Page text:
(Host) The Douglas administration wants the Water Resources Board to overturn its recent ruling on stormwater pollution. Two weeks ago, the board threw out several state permits for watershed improvement plans in Chittenden County. The board said the plans didn’t go far enough to clean up the water. The state has now asked the board to reconsider.
VPR’s John Dillon reports:
(Dillon) The Water Resources Board ruling has delighted environmentalists but it worries state officials and business groups. The board said that four out of six state watershed improvement plans for Chittenden County streams fail to comply with state law. The law says permits for stormwater must lead to cleaner streams in five years. The board said the state’s permits wouldn’t meet that deadline.
But Environmental Conservation Commissioner Jeffrey Wennberg says the streams will just get dirtier if the state isn’t allowed to act. He says the state and Chittenden County businesses planned to spend more than two million dollars this summer to begin the clean up work.
(Wennberg) “The uncertainty created by this is not only hurting the real estate community but it’s substantially damaging the streams. And that damage will continue until a solution is found.”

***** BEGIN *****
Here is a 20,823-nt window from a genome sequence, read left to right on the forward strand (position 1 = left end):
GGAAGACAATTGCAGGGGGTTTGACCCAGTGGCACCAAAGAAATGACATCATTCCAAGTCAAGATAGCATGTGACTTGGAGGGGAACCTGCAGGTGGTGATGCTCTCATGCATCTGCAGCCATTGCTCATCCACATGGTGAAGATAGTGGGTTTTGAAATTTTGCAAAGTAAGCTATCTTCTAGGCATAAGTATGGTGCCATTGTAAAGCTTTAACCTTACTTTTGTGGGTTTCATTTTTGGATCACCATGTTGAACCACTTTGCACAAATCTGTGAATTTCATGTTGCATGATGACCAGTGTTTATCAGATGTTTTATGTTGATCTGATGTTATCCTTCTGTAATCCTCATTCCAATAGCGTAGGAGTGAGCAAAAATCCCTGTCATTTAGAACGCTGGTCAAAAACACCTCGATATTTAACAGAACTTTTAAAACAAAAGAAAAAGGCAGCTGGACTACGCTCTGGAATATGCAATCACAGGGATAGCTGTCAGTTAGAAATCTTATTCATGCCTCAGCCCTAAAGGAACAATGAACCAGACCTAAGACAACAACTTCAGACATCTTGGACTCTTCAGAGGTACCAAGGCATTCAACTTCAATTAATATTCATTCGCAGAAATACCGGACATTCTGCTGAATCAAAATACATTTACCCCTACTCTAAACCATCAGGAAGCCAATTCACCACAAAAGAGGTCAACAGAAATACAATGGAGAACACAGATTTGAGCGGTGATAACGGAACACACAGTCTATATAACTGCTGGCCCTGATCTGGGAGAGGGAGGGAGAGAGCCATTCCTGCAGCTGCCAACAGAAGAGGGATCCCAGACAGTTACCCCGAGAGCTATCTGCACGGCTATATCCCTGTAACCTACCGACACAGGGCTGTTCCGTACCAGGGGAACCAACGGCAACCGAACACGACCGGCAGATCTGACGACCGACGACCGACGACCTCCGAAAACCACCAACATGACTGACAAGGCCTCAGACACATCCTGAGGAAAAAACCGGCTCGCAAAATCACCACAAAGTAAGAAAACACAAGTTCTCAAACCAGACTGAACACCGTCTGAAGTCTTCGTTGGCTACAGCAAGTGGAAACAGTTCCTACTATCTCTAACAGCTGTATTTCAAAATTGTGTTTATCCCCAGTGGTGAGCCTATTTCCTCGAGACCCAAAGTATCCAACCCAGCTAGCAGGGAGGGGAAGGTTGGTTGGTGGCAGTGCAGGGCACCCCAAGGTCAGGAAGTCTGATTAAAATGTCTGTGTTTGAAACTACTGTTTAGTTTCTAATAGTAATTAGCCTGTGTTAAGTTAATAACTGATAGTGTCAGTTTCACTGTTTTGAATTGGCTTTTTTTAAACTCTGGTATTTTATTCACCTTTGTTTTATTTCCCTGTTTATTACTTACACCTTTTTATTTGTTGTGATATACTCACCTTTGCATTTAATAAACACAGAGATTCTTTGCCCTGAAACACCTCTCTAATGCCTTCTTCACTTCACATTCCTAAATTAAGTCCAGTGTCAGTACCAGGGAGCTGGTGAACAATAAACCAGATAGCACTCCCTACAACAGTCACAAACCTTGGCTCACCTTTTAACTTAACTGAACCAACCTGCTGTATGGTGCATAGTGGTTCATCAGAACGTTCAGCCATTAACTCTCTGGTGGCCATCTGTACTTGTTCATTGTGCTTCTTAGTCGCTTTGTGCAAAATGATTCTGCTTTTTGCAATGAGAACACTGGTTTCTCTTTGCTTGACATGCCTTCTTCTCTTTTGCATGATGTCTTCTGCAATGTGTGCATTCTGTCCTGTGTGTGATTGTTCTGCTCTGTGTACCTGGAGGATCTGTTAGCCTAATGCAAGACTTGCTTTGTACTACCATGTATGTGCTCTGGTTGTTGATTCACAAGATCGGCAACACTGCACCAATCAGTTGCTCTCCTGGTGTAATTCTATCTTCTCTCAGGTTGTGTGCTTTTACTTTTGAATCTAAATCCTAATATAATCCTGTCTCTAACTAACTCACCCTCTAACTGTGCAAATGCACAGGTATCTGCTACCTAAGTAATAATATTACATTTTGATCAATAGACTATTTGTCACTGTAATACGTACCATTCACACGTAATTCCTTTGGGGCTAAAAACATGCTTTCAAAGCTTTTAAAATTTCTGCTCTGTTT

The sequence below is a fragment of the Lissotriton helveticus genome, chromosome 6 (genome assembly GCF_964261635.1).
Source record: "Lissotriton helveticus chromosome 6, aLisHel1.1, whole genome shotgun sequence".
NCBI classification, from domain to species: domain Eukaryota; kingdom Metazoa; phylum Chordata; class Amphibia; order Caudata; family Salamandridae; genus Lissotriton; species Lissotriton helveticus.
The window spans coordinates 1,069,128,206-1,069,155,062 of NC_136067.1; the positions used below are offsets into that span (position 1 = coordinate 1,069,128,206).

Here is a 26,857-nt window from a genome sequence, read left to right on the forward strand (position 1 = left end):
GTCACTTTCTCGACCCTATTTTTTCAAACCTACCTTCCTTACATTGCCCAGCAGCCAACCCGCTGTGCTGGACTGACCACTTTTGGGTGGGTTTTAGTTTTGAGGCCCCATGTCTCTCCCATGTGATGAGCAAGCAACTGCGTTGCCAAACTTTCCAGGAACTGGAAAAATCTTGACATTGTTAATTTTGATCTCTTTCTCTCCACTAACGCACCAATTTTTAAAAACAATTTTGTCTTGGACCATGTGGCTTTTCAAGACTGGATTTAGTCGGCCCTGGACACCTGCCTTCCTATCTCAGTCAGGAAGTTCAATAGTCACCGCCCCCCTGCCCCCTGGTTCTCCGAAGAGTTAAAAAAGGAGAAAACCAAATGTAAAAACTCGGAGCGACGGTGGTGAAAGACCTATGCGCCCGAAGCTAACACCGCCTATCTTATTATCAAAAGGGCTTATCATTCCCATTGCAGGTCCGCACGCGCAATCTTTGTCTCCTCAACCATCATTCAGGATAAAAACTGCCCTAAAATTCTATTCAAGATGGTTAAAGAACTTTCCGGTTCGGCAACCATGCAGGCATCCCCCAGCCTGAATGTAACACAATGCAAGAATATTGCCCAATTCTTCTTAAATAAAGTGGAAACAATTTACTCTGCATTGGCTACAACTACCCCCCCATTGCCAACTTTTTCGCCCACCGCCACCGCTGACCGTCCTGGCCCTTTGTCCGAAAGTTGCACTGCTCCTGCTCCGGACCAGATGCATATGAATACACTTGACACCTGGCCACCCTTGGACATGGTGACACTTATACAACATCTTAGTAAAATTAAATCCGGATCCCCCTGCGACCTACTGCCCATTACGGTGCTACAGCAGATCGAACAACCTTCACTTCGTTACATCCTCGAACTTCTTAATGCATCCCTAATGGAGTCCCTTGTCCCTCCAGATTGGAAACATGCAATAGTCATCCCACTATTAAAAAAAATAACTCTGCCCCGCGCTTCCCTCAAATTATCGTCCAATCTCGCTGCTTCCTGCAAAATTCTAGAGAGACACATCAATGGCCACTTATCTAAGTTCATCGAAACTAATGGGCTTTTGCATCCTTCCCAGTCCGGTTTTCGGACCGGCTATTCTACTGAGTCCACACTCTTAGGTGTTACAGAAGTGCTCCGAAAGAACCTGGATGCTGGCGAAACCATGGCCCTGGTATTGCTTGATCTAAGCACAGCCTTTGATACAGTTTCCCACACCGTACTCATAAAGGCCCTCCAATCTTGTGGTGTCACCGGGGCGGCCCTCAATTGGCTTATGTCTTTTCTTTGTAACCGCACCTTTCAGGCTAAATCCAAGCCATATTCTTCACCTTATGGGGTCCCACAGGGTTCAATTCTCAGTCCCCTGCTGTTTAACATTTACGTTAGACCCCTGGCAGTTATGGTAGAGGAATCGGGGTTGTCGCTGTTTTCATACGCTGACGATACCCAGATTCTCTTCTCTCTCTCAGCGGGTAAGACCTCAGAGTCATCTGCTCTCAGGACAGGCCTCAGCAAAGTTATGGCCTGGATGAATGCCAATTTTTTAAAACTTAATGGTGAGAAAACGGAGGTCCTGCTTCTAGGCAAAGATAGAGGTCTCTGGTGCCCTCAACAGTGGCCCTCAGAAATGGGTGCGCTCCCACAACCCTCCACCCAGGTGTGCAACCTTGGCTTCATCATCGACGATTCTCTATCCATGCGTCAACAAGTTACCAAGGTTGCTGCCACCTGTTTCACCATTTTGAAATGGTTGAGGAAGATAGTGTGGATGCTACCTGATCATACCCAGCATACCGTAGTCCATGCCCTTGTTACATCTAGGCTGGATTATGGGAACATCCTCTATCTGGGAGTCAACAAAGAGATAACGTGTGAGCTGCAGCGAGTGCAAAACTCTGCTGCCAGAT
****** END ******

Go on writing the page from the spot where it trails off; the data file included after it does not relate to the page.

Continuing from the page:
(Dillon) Wennberg says the board didn’t understand the science behind stormwater pollution. He says the state plans would have allowed officials to examine various cleanup methods.
(Wennberg) “At this point we’re standing behind a wall of litigation while the water continues to be polluted. While that was not necessary, we could have proceeded to cleaning up these waters this summer.”
(Dillon) This is the second time the Water Resources Board has put the state on notice that its stormwater cleanup plans were inadequate. Two summers ago, the state warned that the Lowe’s Home Center planned for South Burlington could not get a permit unless it could show that its stormwater would not damage a stream that was already polluted. Lowe’s eventually got its permit, but the Legislature passed a new law with the five year clean up requirement.
Chris Kilian of the Conservation Law Foundation says the legal issue is simple.
(Kilian) “The board didn’t have any choice in this case. This is a very moderate board that had clear law and clear facts. And I’m really disturbed by the agency’s position, because even if they are right that these waters can’t be cleaned up in five years – or that these waters can’t be cleaned up at all – the agency’s position shouldn’t be that we allow more pollution or allow more discharges. It should be that no more discharges are allowed.”
(Dillon) Kilian says the board should not reverse its decision. But business groups, meanwhile, worry that real estate deals and developments projects are threatened because of the uncertainty created by the board’s ruling.
For Vermont Public Radio, I’m John Dillon.